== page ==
I was very lucky to be able to visit our Sanctuary in Northern Italy, Il Rifugio degli Asinelli, recently.
The Sanctuary is in an area which seems to belong on a film set, beautiful trees and lush green open spaces but most impressive of all, it is set under of the most majestic foothills of the Alps. Il Rifugio is home to 150 rescued donkeys and mules. I met number of the staff and of course the gorgeous long eared residents who all made me feel very welcome; I would have stayed permanently if allowed!
Rachele Totaro, PR Assistant, kindly agreed to be interviewed by me:
Do you think the Sanctuary has made a difference to the donkeys and mules in Italy? What is the local opinion of you there? And do they view donkeys differently now?
Yes, I’m sure we did. Before the Sanctuary was established, there were many prejudices about donkeys: they ignored the bad conditions, welfare issues and problems connected to donkeys as well as other animals. We showed people that there are many donkeys in Italy that need better treatment, and that there is much more to know about donkeys and their care. Every time we tell a story, we try to raise more awareness about donkeys’ needs, but also about their behaviour, attitudes and personality.
Before the Sanctuary was founded, if someone discovered a donkey in need they wouldn’t have known who to ask for help; the same for many donkeys’ owners. In Italy there are only a few of Vets who specialise in donkeys’ care, so seeking advice was very difficult. Now, we are here to help donkeys and everyone dealing with them, with our welfare team, free professional support and training courses, all provided by people who care and are taught by the priceless school of The Donkey Sanctuary!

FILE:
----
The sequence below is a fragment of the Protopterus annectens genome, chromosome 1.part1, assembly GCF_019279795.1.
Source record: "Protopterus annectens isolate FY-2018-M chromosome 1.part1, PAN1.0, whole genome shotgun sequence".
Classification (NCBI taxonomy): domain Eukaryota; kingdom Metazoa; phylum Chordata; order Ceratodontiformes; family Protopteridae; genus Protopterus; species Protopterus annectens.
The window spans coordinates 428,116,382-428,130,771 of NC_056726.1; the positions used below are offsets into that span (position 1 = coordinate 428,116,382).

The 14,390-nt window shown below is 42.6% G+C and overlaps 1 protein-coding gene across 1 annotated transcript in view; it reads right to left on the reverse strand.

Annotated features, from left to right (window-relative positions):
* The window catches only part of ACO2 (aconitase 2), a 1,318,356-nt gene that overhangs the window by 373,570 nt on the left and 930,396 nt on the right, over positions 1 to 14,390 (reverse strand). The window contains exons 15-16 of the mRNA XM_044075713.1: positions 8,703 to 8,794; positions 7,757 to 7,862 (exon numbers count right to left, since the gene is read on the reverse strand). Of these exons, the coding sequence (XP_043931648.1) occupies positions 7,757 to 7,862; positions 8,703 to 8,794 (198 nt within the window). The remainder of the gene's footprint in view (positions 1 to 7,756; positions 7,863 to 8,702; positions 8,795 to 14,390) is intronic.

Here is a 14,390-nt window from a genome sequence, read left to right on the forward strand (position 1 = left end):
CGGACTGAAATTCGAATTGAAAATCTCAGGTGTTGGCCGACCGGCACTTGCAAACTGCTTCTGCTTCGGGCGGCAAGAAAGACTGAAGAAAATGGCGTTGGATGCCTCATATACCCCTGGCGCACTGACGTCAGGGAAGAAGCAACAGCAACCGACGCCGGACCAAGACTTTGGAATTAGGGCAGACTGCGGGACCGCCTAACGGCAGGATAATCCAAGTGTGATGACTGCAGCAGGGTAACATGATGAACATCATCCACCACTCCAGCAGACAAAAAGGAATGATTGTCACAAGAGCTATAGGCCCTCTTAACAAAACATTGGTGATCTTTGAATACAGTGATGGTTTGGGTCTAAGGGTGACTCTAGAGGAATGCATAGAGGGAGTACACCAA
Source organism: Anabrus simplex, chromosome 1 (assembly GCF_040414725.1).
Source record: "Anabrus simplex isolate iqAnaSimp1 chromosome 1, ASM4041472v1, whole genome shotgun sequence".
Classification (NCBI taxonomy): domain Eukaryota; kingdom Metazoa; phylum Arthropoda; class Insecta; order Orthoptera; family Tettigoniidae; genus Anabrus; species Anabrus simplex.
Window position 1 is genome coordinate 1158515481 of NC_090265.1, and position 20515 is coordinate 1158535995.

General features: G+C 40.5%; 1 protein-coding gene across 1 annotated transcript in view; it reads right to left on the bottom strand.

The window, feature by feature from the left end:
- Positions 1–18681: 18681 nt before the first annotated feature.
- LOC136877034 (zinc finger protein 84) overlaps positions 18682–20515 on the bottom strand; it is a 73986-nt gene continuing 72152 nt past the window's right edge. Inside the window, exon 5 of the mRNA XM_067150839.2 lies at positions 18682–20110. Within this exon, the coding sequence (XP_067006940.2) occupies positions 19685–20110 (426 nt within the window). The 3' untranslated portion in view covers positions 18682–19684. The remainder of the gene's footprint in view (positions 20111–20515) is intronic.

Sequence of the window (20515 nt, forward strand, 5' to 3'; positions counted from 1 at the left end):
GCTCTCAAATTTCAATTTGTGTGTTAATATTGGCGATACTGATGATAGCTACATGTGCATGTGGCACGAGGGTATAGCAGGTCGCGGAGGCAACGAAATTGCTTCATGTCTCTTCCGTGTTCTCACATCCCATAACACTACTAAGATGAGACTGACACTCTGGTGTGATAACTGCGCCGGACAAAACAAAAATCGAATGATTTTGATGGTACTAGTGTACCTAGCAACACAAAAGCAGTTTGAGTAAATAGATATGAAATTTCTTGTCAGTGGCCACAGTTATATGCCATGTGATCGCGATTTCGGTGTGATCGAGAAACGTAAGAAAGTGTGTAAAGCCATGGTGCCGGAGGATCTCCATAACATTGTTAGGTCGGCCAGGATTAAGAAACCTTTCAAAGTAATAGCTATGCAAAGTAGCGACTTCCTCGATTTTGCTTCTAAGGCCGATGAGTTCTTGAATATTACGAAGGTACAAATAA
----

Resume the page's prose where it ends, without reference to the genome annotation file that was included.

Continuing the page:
What do you feel is good for the donkeys and mules you have on the farm?
Finally they can live a happy life with their companions, without a care about food or bad weather as we take care of them. They play and run all day long, surrounded by love from staff and visitors. Sometimes, when they first arrive they’re nervous; they see humans as a threat, or a danger. With a lot of care and patience, we make them forget their past; and there’s nothing better and more emotional than seeing them with a new lease of life.